As for going fast in general, we actually miss going slow.* The fun really is in the journey.* When you have a faster boat, the boat basically becomes an instrument of your getting from point A to point B with that is the sole goal.* When you go slow, you settle into a rhythm of the lifestyle of cruising.* You kow you are gonna be on the boat all day so you set up your "lifestyle" to do that.* Whereas on the go fast, you just throttle up and point the nose and sit there ans watch out for stuff.*


90% of the fun going by boat is the boat ride, every time I go some place and get tied up my next step is to jump in the dinghy and go for another boat ride!
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Old 09-29-2008, 11:21 AM   #7
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RE: Hard Chined Square Assed Boats

Walt
"but that too can be experienced on the hook"; "Luck is being prepared for opportunity"

You might be surprised in a secluded waterway, while going slow and not having to look out for every floating limb....
"Man what a feeling"!

Just some random quotes, of course
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Old 09-29-2008, 09:28 PM   #8
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RE: Hard Chined Square Assed Boats

Quote:
troy994719 wrote:
Baker wrote:
nomadwilly wrote:

John,
I thought about it some and you may be right but I think it has more to do with speed.

Eric Henning
Willard 30
Thorne Bay AK
Eric, if you noticed I said stability was the reason that semi boats were powered with engines that were only able to do displacement speeds.* FF always scratched his head wondering why the hell they would build a semi boat and then put small engines in it.* Stability is one of the main reasons as is space.

As for going fast in general, we actually miss going slow.* The fun really is in the journey.* When you have a faster boat, the boat basically becomes an instrument of your getting from point A to point B with that is the sole goal.* When you go slow, you settle into a rhythm of the lifestyle of cruising.* You kow you are gonna be on the boat all day so you set up your "lifestyle" to do that.* Whereas on the go fast, you just throttle up and point the nose and sit there ans watch out for stuff.*


90% of the fun going by boat is the boat ride, every time I go some place and get tied up my next step is to jump in the dinghy and go for another boat ride!


Probably the most poignant quote ever on Trawlerforum!!!!!!!!
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Old 09-29-2008, 10:18 PM   #9
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RE: Hard Chined Square Assed Boats

Always remember:

Boating is the art of going nowhere slowly and at great expense.

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Old 09-30-2008, 04:40 AM   #10
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RE: Hard Chined Square Assed Boats

"To me, getting there is not half the fun."

That's why they charter tiny jets, or limo's.

If you want to GO somewhere a boat is usually a poor choice of transportation.

If you want to BE somewhere a boat is a great tool.
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Old 10-01-2008, 12:31 PM   #11
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RE: Hard Chined Square Assed Boats

When I step onto my boat, I'm already where I want to be. (paraphrasing somebody)
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Old 10-02-2008, 06:24 AM   #12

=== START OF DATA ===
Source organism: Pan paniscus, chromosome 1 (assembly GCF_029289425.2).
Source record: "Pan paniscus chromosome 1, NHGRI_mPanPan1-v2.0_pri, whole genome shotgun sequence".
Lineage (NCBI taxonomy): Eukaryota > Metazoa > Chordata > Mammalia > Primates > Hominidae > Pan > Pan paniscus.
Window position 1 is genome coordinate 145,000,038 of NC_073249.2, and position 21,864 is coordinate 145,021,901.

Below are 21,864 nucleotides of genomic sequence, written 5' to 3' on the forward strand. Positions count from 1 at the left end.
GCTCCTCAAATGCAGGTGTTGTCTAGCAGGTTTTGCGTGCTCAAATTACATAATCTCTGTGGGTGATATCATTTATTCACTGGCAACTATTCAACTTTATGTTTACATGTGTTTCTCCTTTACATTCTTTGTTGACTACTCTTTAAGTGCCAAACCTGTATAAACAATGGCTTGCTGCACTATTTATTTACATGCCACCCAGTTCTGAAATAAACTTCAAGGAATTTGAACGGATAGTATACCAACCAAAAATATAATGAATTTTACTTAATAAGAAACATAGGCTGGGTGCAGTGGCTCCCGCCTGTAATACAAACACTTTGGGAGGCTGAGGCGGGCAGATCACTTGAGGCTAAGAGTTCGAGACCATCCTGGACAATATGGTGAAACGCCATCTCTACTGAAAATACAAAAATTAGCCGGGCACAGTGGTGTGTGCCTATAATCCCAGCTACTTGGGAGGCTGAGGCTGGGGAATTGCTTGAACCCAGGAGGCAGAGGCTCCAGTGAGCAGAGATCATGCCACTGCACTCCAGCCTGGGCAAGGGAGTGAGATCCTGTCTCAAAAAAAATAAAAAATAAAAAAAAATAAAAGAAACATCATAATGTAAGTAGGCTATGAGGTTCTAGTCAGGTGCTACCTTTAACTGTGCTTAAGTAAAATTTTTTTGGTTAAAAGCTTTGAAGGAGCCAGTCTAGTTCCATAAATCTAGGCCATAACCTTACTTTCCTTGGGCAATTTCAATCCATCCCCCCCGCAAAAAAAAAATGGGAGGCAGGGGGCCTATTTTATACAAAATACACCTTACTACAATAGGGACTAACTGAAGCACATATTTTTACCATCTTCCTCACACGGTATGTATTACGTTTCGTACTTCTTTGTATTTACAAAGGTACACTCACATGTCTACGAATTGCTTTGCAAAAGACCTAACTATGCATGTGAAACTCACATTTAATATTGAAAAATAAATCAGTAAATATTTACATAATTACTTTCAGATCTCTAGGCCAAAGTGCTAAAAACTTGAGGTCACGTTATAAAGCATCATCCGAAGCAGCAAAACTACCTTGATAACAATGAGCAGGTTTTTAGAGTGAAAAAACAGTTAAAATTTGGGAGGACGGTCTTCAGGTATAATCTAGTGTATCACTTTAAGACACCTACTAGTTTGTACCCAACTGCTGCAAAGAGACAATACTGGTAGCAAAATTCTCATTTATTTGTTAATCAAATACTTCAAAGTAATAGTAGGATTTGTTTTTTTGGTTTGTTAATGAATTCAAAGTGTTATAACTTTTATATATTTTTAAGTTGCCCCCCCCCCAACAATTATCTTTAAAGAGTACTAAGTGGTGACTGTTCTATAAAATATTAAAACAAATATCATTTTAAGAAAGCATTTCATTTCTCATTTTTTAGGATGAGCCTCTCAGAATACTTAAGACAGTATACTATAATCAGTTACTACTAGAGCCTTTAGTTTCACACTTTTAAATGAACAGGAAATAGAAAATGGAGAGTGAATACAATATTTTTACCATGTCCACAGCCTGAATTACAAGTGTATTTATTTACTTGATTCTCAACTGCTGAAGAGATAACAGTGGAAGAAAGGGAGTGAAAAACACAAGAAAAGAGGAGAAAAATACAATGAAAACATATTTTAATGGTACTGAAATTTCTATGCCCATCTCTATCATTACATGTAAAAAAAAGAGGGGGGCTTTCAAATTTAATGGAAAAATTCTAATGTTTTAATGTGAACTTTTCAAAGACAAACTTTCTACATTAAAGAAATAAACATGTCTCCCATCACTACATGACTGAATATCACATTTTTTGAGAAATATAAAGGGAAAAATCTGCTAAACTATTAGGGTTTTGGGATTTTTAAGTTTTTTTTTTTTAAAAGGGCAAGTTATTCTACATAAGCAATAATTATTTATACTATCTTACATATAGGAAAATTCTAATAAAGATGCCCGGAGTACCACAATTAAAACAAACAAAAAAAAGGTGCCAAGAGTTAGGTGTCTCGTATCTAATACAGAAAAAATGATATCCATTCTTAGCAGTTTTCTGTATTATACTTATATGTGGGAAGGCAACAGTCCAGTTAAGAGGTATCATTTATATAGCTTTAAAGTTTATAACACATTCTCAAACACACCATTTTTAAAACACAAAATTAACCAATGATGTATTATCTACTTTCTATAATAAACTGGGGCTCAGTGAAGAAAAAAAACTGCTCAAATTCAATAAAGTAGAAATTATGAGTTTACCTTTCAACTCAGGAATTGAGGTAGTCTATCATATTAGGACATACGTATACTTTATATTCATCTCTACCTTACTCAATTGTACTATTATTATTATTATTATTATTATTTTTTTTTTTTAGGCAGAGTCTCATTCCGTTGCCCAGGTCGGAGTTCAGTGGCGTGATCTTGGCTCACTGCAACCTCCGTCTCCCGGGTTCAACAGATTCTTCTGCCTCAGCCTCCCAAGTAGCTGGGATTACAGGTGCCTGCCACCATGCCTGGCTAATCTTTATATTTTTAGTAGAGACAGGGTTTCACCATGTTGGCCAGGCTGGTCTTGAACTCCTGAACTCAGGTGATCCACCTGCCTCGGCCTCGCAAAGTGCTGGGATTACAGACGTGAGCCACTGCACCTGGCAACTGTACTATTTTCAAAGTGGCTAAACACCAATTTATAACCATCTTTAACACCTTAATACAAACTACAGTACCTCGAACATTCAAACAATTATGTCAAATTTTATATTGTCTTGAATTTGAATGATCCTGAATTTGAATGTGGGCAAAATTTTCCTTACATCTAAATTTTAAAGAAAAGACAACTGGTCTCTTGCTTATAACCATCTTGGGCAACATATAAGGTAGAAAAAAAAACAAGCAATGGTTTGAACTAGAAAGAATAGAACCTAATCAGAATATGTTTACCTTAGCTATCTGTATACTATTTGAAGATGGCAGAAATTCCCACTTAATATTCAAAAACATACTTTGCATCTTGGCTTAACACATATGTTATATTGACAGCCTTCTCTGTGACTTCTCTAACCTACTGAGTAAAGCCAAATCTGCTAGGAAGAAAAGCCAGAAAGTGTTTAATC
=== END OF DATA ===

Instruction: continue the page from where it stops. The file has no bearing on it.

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RE: Hard Chined Square Assed Boats

"Cruising is the most expensive way to go third class"

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Old 10-03-2008, 04:42 AM   #13
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RE: Hard Chined Square Assed Boats

"Cruising is the most expensive way to go third class"

Not on my boat!

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Old 10-04-2008, 05:58 AM   #14
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RE: Hard Chined Square Assed Boats

Hi, A dock buddy of mine is having a difficult time selling a 36 Grand Banks with a single Ford* (I suspect 120HP) They belive that the 10000 hours repells buyers--Anyhow they want to repower and create a 10-12 knot boat. Beyond the associated issues of Air volume. shaft and prop size, trans ratio-(silk purse out of sows ear) can you make a GB36 do 12 knots without pushing it down a mineshaft-Engine HP Required? 300ish? Anyone done this?
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Old 10-04-2008, 08:00 PM   #15
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RE: Hard Chined Square Assed Boats

While one or two Ford Lehman 120s were the typical standard power for GB36s in the 60s and 70s, boats made in the 80s and 90s typically had more powerful engines. The most powerful engine I'm aware of that the manufacturer installed in the GB36 was the Cummins 210 (single or twin). However there may have been larger engines used.

The GB semi-planing hull is capable of being driven pretty fast through the water--- with a pair of Cat 400-plus hp engines the GB42 can cruise at 14 or 15 knots. So the GB36 hull could be driven at 10-12 knots. HOWEVER.... the fuel consumption will be staggering. The GB42 with a pair of Cat engines burns about 8 gph at about 9 knots. At 14 knots or so the fuel consumption is about 25 gph.

Given the price of diesel these days and even higher prices in the future, more and more emphasis is being put on economy, not speed. The folks who have the money to afford speed aren't going to want a "little" boat like a GB36 anyway, so re-powering the boat with a fuel-sucking engine will simply shut if off from its potential market, which is economy-minded boaters. One of the largest blocks of GB buyers are sailboat owners who have decided that the demands of a sailboat, restrictive interior space, etc. is something they don't want to deal with anymore. But they don't want to give up the economy they enjoyed with a sailboat, and cruising at 8 kntos or so is just fine with them. A GB36 with a high fuel-burn engine will not appeal to this segment of the market at all.